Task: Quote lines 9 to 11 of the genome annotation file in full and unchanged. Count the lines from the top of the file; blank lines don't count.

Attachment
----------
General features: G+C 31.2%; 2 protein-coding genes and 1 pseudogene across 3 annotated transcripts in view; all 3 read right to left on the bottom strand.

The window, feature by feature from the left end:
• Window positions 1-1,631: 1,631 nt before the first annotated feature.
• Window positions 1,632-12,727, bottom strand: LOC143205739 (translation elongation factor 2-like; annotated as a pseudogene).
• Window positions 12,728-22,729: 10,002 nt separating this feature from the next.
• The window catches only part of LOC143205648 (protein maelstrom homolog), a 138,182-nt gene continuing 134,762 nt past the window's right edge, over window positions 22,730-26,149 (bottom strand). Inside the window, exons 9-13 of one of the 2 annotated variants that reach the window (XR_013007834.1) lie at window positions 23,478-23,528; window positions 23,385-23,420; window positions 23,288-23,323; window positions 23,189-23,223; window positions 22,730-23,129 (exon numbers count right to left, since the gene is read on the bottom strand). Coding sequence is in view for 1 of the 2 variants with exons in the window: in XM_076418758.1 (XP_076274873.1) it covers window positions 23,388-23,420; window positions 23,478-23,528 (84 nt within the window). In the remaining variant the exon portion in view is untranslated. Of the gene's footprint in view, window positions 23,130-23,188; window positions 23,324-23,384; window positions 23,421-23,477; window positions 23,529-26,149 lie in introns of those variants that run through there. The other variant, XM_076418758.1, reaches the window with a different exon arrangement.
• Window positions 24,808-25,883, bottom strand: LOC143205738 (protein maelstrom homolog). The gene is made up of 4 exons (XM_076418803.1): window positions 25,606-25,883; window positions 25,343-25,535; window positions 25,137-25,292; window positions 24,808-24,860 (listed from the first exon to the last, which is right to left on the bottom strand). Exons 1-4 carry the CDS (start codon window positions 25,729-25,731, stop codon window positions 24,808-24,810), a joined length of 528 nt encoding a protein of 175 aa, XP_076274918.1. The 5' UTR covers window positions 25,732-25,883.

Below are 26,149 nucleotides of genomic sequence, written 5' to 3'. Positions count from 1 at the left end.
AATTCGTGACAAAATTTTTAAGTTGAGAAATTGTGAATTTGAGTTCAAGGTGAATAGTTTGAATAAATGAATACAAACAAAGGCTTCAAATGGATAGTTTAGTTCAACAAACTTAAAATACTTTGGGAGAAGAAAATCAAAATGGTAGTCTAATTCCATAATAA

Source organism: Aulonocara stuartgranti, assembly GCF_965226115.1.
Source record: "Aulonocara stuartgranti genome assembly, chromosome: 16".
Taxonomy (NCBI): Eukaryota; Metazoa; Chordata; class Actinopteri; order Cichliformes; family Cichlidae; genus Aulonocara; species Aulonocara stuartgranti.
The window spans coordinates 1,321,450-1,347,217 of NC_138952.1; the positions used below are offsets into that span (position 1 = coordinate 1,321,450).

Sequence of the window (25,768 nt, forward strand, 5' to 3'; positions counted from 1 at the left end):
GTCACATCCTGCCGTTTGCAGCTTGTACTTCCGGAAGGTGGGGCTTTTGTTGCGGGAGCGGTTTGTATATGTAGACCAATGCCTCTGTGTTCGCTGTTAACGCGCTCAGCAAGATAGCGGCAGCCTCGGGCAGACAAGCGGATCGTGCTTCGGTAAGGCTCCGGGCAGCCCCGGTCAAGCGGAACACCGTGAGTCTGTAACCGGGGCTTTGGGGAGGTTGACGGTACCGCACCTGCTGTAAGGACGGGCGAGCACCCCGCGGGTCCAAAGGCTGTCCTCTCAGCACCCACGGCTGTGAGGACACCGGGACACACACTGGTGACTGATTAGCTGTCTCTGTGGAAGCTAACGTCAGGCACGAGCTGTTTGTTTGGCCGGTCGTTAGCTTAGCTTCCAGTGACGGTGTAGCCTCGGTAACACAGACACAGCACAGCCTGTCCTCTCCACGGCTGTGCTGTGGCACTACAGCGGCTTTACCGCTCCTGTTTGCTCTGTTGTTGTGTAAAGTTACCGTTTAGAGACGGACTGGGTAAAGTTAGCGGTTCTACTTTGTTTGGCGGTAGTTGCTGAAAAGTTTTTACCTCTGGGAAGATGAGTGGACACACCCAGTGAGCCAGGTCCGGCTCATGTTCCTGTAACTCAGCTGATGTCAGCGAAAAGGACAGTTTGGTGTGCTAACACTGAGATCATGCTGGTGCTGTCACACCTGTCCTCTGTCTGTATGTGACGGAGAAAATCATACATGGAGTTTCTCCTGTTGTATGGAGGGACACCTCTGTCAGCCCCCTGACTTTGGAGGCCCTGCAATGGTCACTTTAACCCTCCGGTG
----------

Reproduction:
AATTCGTGACAAAATTTTTAAGTTGAGAAATTGTGAATTTGAGTTCAAGGTGAATAGTTTGAATAAATGAATACAAACAAAGGCTTCAAATGGATAGTTTAGTTCAACAAACTTAAAATACTTTGGGAGAAGAAAATCAAAATGGTAGTCTAATTCCATAATAA

Source organism: Aulonocara stuartgranti, assembly GCF_965226115.1.
Source record: "Aulonocara stuartgranti genome assembly, chromosome: 16".